On Wed, Nov 24, 1999 at 09:03:29AM -0500, Daniel M. Eischen wrote:
> Julian Elischer wrote:
> > I think nearly all syscalls can block given page faults etc. and having all
> > syscalls potentially return via the UTS is going to mean some change
> > in the kernel/process protocol.
> I guess we just disagree on how the kernel is entered. I just don't see
> why we need to change the method of entering the kernel. We just want
> to switch to a new context (UTS) when a KSE blocks, and that can be done
> from within the kernel without changing the method entering the kernel.
One of the main advantages I see to adding an asnchronous call gate (ACG)
rather than changing the semantics of the current syscalls is that mixing
traditional and asynchronous syscalls is very easy. I don't see this
benefiting the threads effort much in the final product, but it does have
the advantages of:
1) Asynchronous syscalls are useable by programs other than those that use
2) The ability to mix and match traditional and asynchronous syscalls
should make incremental development much less painful.
Toggling the style of syscalls (traditional versus asynchronous) via some
per-process flag would be possible, but it doesn't seem as clean to me, and
it forfeits functionality without reducing complexity.
> > If a blocked syscall returns, then when it returns the UTS needs to
> > be able to decide whether it is the most important thread to continue or not.
> > So it can't just 'return', but has to come back via the UTS. This requires
> > that things be considerably different. At least this is how I see it.
> Right. And just because it woke up from a tsleep doesn't mean that it
> will eventually be able to finish and return to userland. It may
> encounter more tsleeps before leaving the kernel. The UTS needs
> to enter the kernel in order to resume the thread. And it needs a
> way of telling the kernel which blocked KSE to resume.
> The UTS is notified that a KSE has unblocked, but it doesn't have to
> immediately resume it - other threads may have higher priority. I think
> we are in agreement here. I'm just advocating using the stack of the
> UTS event handler context (in the form of parameters to the event handlers)
> to tell the UTS that threads have blocked/unblocked in the kernel. There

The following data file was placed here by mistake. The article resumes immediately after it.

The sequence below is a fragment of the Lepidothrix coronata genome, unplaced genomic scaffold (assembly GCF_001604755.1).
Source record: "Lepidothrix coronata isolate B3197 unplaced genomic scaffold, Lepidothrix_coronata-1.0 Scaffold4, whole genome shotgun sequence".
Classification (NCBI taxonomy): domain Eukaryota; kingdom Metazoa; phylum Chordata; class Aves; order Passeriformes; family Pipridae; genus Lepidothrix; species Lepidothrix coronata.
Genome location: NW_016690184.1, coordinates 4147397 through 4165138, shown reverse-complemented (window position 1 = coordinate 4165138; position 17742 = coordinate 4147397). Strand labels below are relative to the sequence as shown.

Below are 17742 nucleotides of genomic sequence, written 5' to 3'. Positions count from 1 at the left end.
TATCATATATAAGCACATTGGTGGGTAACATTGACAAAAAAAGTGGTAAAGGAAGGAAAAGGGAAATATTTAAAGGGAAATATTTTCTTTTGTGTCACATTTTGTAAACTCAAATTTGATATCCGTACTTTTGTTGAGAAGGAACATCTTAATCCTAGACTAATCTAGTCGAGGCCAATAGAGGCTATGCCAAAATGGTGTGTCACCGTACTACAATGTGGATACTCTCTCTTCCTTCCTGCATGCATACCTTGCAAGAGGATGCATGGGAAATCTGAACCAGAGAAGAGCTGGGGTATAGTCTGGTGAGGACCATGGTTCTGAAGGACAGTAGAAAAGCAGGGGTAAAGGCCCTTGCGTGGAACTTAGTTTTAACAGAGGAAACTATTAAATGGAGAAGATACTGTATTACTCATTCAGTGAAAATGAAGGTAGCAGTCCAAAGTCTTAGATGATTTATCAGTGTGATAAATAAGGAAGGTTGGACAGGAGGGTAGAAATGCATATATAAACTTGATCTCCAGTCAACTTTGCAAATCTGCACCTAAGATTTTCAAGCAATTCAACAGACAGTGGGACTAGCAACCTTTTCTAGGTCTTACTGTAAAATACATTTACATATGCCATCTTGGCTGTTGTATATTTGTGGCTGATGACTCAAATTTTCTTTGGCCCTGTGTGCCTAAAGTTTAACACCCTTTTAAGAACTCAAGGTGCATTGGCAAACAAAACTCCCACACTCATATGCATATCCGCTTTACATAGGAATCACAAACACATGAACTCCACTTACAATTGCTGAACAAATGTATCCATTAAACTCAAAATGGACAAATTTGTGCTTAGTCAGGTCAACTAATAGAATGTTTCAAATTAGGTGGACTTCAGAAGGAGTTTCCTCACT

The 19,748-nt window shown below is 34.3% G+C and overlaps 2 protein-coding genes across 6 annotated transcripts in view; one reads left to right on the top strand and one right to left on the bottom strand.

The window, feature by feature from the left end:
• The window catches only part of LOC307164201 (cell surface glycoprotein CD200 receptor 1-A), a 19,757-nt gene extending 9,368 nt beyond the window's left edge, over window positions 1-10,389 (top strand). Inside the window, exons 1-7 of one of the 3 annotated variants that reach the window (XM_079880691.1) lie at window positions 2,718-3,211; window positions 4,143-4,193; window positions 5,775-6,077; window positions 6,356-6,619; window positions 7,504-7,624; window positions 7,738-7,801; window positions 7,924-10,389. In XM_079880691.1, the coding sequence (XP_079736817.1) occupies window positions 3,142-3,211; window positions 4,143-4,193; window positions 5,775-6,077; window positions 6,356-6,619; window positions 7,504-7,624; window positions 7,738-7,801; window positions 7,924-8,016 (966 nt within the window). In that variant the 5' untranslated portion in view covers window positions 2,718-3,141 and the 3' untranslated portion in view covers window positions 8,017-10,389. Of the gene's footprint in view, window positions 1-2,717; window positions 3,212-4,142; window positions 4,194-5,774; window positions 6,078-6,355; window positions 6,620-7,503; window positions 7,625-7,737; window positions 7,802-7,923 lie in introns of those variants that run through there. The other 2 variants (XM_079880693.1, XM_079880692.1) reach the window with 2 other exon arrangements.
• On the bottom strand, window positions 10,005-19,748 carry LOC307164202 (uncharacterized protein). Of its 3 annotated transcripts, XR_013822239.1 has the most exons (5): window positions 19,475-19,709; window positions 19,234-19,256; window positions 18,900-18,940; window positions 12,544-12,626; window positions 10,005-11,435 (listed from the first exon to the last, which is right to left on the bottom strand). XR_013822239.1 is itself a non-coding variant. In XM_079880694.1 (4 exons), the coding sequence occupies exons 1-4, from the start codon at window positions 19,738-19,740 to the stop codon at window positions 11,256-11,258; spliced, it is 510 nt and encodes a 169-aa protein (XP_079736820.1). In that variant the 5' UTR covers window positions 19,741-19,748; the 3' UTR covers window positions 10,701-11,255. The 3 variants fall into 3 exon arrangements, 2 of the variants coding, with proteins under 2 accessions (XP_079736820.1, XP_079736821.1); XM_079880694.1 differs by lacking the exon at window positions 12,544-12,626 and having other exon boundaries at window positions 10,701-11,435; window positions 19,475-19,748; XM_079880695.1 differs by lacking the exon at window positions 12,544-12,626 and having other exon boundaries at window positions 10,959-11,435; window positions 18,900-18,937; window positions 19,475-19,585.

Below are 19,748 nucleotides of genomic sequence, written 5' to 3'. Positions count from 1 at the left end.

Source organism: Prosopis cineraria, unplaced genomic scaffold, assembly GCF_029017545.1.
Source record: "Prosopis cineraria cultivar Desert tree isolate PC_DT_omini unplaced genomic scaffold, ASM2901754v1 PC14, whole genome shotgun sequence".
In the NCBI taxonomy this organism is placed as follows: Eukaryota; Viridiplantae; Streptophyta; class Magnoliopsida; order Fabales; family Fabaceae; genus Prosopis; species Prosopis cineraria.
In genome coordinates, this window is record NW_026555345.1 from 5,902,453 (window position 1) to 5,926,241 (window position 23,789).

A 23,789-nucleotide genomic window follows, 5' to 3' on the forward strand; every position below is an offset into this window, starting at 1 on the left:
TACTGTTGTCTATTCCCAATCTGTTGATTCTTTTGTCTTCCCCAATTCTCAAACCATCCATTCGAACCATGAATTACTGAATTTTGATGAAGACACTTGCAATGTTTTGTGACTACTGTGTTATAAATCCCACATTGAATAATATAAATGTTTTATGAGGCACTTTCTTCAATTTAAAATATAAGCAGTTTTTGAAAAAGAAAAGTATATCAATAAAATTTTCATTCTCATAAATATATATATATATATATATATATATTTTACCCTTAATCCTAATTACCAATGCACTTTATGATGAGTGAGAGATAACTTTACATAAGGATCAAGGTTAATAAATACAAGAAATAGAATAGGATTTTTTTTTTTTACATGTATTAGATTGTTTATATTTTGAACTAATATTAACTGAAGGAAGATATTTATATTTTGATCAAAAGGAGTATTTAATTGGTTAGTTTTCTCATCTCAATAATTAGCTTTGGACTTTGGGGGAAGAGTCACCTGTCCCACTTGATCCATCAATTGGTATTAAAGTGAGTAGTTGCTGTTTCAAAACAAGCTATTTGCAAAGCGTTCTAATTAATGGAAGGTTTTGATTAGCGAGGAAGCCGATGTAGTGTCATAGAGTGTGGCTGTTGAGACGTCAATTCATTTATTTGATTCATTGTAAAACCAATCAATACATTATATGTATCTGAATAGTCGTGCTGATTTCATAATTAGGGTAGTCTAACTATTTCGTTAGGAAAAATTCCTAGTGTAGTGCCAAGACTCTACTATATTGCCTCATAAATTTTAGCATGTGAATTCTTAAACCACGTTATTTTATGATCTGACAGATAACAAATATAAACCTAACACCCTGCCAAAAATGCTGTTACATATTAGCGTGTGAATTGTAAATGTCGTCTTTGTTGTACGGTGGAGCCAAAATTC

> doesn't have to be any magic/wizardry in the system calling convention
> to do this. The kernel can return directly to the predefined UTS event
> handlers (also on a predefined stack) and totally bypass the original system
> call in which it entered the kernel. At some point later, the UTS resumes
> the (now unblocked) KSE and returns the same way it entered.
> You also want the ability to inform the UTS of _more_ than just one
> event at a time. Several KSEs may unblock before a subprocess is run.
> You should be able to notify the UTS of them all at once. How does
> that work in your method?
This sounds similar to Solaris LWPs in that there are potentially KSEs
blocked in the kernel, whereas with scheduler activations (SA), that
doesn't happen under normal circumstances. It sounds to me like the
disagreement between you two (Daniel and Julian) is much more significant
than what decisions are made by the UTS. Daniel, you say "The UTS is
notified that a KSE has unblocked ...". However, if I understand the SA
way of doing things, there is no KSE associated with a blocked syscall.
The syscall context has some kernel context, but there is no bonifide
context, such as with Solaris's LWP model. When the syscall completes, a
new activation is created for the upcall to the UTS.
That said, I disagree with the idea of the UTS having explicit control over
scheduling of KSEs. I think that there should be exactly one KSE per
processor (with the exception of PTHREAD_SCOPE_SYSTEM (bound) threads), and
that threads should be multiplexed onto the KSEs. This lets the kernel
schedule KSEs as it sees fit, and lets the UTS divide the runtime of the
KSEs as it sees fit.
> > I think you and I are in agreement, but having trouble saying that.
I don't think you guys are in agreement, but one can hope. =)
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